Friday, 11 January 2019

Vic's Top Fifteen Films of 2018

For me, 2018 was not a great year for film (relatively few “wow”s and a short must-see list), so I watched twenty fewer films in 2018 than in any of the past three years and I suspect the films on my list below would not hold up well against the films on my last four lists. There were, however, a few classic masterpieces that are among the best films of the century, and it was a great year for films about the black-American experience (three are on my list and another three came close, which is an extraordinary total). And while women have not made serious inroads into Hollywood filmmaking, I again watched more films made by women than in any previous year. Two films in my top ten were among them and a third was written by a woman. I admit this is not a high percentage, though it’s higher than most previous years, and I was glad to see that over half of the films on my list had a female protagonist.

Honourable mentions this year go to Paddington 2, The Hate U Give and the Coen brothers’ The Ballad of Buster Scruggs (which I saw on Netflix the day it was released, but have not yet reviewed). 

Other observations about my list:
  1. Debra Granik, Lynne Ramsey, Alfonso Cuarón, Alex Garland and Pawel Pawlikowski all have their second straight films on my list (and all in my top ten).
  2. The two best films of 2018 (ranked four and five on my list) are filmed in black & white and are the most gorgeous films of the year. Does that mean B&W actually makes films look better?
  3. Two of my five favourite films are filmed in an old-fashioned square aspect ratio.
  4. Four of my five favourite films reminded me of Tarkovsky, which must reveal something about the kinds of films I appreciate.
  5. The one word that best encapsulates most of my top ten films is “haunting”, which must also reveal something about my tastes.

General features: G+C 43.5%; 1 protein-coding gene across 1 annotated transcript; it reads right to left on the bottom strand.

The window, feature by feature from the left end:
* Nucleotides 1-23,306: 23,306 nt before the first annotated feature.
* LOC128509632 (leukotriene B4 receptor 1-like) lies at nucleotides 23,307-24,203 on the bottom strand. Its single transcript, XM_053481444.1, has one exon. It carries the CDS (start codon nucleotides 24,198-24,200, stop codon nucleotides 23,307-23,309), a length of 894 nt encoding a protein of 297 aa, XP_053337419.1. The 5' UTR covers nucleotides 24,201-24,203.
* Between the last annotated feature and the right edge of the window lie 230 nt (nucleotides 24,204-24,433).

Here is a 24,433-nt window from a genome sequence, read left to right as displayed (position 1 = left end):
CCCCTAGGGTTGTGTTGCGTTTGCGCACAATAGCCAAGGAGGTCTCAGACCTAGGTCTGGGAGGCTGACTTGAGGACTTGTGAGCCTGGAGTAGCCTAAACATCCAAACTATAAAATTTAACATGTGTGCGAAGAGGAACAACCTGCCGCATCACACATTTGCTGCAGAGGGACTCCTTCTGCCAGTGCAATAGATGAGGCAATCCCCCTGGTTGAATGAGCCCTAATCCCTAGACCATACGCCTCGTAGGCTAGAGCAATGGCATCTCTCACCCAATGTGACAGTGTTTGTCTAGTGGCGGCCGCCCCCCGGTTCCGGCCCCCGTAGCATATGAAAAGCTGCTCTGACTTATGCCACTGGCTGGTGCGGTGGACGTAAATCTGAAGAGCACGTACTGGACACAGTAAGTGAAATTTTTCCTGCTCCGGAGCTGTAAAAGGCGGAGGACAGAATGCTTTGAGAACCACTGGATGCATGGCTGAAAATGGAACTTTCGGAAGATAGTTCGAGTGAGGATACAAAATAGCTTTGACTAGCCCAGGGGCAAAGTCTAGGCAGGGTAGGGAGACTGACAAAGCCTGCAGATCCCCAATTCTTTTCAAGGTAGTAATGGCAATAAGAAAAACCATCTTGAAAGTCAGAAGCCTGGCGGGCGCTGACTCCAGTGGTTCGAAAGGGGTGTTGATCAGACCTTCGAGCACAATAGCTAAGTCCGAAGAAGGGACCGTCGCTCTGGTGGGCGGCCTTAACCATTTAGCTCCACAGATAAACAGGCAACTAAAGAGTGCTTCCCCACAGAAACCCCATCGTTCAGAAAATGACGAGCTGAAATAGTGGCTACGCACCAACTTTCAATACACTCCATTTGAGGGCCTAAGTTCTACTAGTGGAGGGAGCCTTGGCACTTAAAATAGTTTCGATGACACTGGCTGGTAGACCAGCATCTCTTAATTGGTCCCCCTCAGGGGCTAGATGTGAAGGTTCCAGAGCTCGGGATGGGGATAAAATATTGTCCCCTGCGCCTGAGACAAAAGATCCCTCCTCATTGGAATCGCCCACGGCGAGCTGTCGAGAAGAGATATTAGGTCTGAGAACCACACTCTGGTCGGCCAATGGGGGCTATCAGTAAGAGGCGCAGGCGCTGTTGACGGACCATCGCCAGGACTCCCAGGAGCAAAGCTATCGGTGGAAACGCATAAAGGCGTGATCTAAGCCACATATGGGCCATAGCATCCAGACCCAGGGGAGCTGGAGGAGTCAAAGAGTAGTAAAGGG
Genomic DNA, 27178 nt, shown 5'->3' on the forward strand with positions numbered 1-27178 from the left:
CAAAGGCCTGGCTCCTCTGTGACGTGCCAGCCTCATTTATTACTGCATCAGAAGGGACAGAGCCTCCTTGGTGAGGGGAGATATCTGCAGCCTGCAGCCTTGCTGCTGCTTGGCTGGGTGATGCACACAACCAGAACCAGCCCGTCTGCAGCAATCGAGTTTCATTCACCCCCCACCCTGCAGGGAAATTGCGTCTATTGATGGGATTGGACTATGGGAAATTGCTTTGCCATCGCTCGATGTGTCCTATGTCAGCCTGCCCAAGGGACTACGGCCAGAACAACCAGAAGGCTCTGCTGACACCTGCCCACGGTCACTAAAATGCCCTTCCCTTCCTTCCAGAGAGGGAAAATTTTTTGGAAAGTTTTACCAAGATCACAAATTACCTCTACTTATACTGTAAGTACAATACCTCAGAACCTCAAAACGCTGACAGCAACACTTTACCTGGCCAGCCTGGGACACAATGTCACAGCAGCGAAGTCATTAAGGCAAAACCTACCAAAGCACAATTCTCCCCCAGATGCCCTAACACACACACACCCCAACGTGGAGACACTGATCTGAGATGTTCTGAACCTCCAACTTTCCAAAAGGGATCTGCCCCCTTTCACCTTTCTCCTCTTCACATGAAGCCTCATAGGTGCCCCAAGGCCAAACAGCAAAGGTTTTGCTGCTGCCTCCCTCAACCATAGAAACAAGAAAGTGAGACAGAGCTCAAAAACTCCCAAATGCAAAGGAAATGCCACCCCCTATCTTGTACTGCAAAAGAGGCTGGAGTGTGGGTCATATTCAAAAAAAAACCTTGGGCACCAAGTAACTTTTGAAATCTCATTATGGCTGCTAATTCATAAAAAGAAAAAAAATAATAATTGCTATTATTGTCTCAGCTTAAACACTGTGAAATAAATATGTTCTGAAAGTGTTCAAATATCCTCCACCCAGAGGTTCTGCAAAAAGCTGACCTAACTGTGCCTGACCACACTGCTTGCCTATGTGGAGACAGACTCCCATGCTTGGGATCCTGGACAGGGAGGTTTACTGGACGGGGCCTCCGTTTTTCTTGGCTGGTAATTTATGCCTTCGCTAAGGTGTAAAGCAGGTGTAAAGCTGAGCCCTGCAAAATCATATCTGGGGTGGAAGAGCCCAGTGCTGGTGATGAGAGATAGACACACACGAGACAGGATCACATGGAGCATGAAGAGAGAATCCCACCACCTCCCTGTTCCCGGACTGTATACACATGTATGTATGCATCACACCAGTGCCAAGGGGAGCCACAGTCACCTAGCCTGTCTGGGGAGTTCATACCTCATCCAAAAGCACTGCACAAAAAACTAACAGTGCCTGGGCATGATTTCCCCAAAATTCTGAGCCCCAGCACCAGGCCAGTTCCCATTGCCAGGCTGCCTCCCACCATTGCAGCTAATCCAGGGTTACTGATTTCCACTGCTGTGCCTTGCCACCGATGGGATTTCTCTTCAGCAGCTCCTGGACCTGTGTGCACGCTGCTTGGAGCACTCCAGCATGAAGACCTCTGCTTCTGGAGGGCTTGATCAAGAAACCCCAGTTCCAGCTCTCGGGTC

6. Four of my top nine films are foreign language films. 
  7. Seven of my top fifteen are in Gareth’s top 17 (always a good sign). 
Here’s my list, counting down:

15. Won’t You Be My Neighbor? - Fred Rogers wanted to make the world a better place by speaking honestly with children. This moving and inspiring documentary by Morgan Neville, about TV’s greatest hero, is highly recommended to everyone.

14. Indian Horse - Stephen Campanelli’s film is not a work of cinematic art, but this vital tale about the life of an Ojibwe boy in Ontario in the 1960’s and 70’s is well-made, compelling, and essential viewing for every Canadian.

13. The Wife - I loved every minute of Bjorn Runge’s intelligent drama about the tense relationship between an aging writer and his wife. Brilliant screenplay by Jane Anderson and a sublime performance by Glenn Close, who should win an Oscar for this.

12. Eighth Grade - Bo Burnham’s wise, compassionate and life-affirming drama about the life of a 14-year-old girl in today’s social-media-obsessed environment has perhaps the best father-daughter scenes ever filmed.

11. Blindspotting - This raw (language warning!), insightful and always quirky film about life in a black neighborhood in Oakland treats every character with empathy and compassion. Directed by Carlos Lopez Estrada and written by the two lead actors, Daveed Diggs and Rafael Casal.

10. Leave No Trace - Speaking of treating characters with a unique level of compassion, Debra Granik’s magical film is remarkable for the positive way it portrays every single character in the film. A marvellous quiet study of relationships and community in the 21st century.